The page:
"Their campaign is a review of the successes of Meciar's ruling Movement for a Democratic Slovakia (HZDS). The tragedy in Jarovnice, of course, doesn't fit in that picture," wrote Pravda, and that the tragedy in the Romani encampment has also exposed the total intertwining of the problems concerning the situation of the Roma in Slovakia. Slovak prime minister Valdimir Meciar, who has also taken on presidential powers, paid a visit to the area affected by the floods 17 days after the event. The Slovaks in Jarovnice honored him with the traditional welcome of bread and salt, and a visit to the Romani settlement, the most decimated by the flooding, was on the program, but evidently there wasn't enough time and it was cancelled.


The tension between Roma and Slovaks was also increased by the reports in the Slovak media on the situation in Jarovnice. For the Roma, according to the press and television, only reluctantly and unwillingly helped in clearing away the damage and were waiting apathetically for help from the state. According to the media, the Roma not only didn't want to work, but they were drinking their state benefits away at the pub, burning or selling the clothing they received from humanitarian aid, and when they realized that those who lost their property and roof over their heads would receive financial compensation from the state, they started to destroy what still remained of their homes. The other inhabitants accused the authorities of concentrating aid only on the Roma.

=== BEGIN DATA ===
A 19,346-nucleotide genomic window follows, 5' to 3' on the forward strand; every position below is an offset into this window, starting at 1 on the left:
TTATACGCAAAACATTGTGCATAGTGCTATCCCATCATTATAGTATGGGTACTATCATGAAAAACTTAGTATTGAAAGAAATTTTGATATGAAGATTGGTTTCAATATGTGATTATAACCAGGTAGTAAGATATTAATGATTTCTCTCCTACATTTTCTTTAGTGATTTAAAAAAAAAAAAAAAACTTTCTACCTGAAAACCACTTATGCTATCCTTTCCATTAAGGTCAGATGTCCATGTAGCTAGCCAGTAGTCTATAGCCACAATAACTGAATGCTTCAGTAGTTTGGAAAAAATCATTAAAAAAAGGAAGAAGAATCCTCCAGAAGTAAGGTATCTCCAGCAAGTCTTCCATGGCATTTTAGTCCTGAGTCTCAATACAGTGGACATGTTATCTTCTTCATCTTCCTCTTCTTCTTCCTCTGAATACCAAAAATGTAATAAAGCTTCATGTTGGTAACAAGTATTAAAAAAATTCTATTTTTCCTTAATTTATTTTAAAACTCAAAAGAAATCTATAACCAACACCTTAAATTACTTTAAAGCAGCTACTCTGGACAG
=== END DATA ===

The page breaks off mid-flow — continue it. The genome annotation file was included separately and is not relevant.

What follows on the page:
In the flooded communities, the mayors coordinated aid and soldiers helped to clear away the damage. Approximately 600 Roma from Jarovnice lost their homes and now live in military tents and eat military rations. Humanitarian aid, in particular drinking water, preservable foodstuffs, sanitary products, fabric, shoes and children's toys were brought in by a number of Slovak as well as Czech foundations. The Romani Children and Youth Association of the Czech Republic continues to deliver aid to Jarovnice.

"The Roma are living outside, so it's not true that they are living in portable cells. It is true that two cells were brought to Jarovnice, but they were so damaged that it wasn't possible to live in them," said the association's chairman, Jan Rac, who last delivered aid to Jarovnice on August 20. "Immediately after that terrible report, we got in touch with the director of the elementary school in Jarovnice, Jozef Bugma, and promised him all-round aid. We contacted the Romani communities, towns, communities and no one refused us aid," said Rac, adding that information about the Roma's inactivity in Jarovnice wasn't entirely true. "I was there when Romani women cleaned up the elementary school so the Romani children could start attending classes on September 1."

How the problem of lodging for the Roma without homes in Jarovnice will be resoved is still not clear. We will report on further developments in the Slovakian town of Jarovnice. Should you decide to offer your help, here are two contact addresses:

Jan Rac, Chairman of the Romani Children and Youth Association of the Czech Republic, Obeciny 29, 760 01 okres Zlin Tel: 420 / 67 / 721 59 08

Inforoma: Klara Orgovanova, Bajkalska 25, Bratislava, Slovakia, Tel./Fax: 421 / 7533 1740